Friday, January 26, 2018

Redmond's First Parks Director to Talk About Early Years

John Couch, City Parks Director of 30 years with speak on Saturday, February 10th, 10:30 am at the Old Redmond Schoolhouse Community Center located on 16600 NE 80th Street.  

Redmond, WA January 5, 2018 - Ask locals what they treasure about Redmond, and you’re likely to hear parks and trails.

But those recreational spaces didn’t just happen. Fifty years of planning have gone into them -- starting on Jan. 1, 1968, when the city created a Parks and Recreation Department. Within a decade, 16 parks and more than 200 acres had been acquired for public benefit. By 2000, Redmond had 34 city parks and 25 miles of trail.

John Couch, Redmond’s first and longest-serving parks director (1968-2000), will look back on the department’s first decade at the upcoming Redmond Historical Society Speaker Series program on February 10.

The opening of the 520 bridge in 1963 meant a population boom would soon follow in Redmond. “People were antsy about losing their ‘vacant lot’ to developers, and there were few places for organized sports,” Couch recalls. “The vision was to ‘buy the land now’ before it was all gone. But there was a strong community push at the same time to ‘build us a park!’”

Couch will tackle questions like: Who were the leaders that made it happen? What were the challenges? Was there a park plan and funding in place? What was it like living and working in Redmond when the population was a fifth of what it is today?

Armed with photos from the era, Couch will take the audience back to 1968: Redmond has just one park, Anderson. There are no playgrounds. There’s a privately-owned golf links on Avondale, and an old beach resort down West Lake Sammamish. There’s not much traffic, and just one stop light. There are plenty of taverns, but only a handful of police.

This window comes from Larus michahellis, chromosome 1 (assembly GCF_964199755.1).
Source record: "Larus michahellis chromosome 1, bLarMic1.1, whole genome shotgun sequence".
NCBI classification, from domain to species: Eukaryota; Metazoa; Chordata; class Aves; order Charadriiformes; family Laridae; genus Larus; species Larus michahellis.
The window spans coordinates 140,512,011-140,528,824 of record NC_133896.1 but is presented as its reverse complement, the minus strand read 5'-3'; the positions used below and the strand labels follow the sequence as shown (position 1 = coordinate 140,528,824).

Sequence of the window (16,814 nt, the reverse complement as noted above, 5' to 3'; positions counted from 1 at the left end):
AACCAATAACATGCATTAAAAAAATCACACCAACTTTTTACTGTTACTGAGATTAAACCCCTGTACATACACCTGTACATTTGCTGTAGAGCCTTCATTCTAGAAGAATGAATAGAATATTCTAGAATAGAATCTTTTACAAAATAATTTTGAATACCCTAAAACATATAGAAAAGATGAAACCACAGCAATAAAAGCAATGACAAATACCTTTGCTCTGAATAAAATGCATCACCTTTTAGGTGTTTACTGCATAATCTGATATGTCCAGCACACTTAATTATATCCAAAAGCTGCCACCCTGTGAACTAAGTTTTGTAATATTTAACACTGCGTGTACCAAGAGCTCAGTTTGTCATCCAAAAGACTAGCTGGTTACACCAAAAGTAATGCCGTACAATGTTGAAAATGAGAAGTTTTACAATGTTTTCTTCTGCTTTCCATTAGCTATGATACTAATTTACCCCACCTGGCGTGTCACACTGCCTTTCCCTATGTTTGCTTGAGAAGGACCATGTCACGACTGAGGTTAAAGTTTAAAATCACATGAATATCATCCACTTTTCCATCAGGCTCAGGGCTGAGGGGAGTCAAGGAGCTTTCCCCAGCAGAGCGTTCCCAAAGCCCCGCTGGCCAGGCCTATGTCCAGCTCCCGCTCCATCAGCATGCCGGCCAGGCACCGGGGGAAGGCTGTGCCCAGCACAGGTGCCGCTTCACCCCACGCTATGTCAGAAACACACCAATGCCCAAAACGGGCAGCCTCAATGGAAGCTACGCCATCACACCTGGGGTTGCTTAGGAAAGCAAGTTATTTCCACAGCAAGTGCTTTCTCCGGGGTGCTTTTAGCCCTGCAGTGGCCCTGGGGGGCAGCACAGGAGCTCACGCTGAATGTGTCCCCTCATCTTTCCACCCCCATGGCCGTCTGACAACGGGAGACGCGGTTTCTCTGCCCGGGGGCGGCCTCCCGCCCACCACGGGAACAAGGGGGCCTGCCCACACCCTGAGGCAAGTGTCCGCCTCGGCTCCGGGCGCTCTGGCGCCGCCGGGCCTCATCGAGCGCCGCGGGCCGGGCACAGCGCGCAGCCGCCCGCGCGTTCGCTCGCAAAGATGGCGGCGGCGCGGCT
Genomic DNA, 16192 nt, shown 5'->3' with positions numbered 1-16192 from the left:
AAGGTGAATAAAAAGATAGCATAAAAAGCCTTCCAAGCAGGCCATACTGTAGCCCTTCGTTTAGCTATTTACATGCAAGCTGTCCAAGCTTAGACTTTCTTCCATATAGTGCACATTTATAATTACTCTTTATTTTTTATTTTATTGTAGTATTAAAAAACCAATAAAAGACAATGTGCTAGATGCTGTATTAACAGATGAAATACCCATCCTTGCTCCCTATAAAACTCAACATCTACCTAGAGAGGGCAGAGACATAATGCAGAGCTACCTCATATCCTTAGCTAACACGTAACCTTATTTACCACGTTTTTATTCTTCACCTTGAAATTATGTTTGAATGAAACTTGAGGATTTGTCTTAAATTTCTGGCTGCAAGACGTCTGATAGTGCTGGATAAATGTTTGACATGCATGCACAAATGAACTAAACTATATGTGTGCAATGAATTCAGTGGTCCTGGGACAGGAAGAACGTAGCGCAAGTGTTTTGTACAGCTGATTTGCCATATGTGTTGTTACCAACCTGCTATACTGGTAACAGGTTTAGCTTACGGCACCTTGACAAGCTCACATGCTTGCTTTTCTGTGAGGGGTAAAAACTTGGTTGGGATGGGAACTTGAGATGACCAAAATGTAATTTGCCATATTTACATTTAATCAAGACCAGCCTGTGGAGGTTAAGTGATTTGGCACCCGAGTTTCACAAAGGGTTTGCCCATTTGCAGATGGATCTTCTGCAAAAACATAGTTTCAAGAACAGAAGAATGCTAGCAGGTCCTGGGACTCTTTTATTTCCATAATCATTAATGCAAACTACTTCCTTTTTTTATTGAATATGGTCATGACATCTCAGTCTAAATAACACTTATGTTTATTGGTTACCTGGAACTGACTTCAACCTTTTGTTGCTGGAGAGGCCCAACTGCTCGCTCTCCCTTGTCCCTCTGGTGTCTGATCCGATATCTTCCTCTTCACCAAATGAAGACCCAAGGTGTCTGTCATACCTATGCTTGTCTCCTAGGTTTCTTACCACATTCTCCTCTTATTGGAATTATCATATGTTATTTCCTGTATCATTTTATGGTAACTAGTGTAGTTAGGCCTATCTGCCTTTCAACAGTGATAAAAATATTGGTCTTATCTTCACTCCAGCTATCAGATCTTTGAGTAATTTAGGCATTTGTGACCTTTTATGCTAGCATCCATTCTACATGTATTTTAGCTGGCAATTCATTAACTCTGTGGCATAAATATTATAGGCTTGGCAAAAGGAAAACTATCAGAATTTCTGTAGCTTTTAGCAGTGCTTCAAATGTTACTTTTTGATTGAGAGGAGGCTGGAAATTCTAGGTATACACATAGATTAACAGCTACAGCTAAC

And, of course, Redmond’s Parks and Rec is just getting started. “Early on,” Couch says, “we had no copy machines, electric typewriters, or even weed eaters!”

Once the department got organized, new parks and programs soon followed. Farrel-McWhirter, Grass Lawn and Hartman were among the first new parks. Early rec programs included women’s softball, girl's tumbling, men's basketball, tennis, and summer playgrounds at the schools.

One thing Couch will not do is pick a favorite park. “Which one of your kids do you like the best?” he says. “I like each park for different reasons. Each one is unique and has its own story to tell. It could be a hike on a quiet nature trail, sitting by the edge of the lake watching the sunrise with a cup of coffee, visiting a show at the Old Firehouse, or seeing a sporting event -- all of these, and more, are the results of a lot of sweat equity by many people.”

A Q&A will follow the presentation, with attendees encouraged to ask or comment about those early years.

The Saturday Speaker Series is presented by the Redmond Historical Society on the second Saturday of the month with three programs each in the fall and spring.  It is held at 10:30am at the Old Redmond Schoolhouse Community Center, located at 16600 NE 80th Street.  Topics range from local, state and Pacific Northwest historical interest. There is a suggested $5 donation for non-members.

The Redmond Historical Society is a 501 (c) (3) non-profit organization that receives support from the City of Redmond, 4 Culture, Nintendo, the Bellevue Collection, Happy Valley Grange, Microsoft and 501 Commons as well as from other donors and members.

Tasia Williams
Redmond Historical Society

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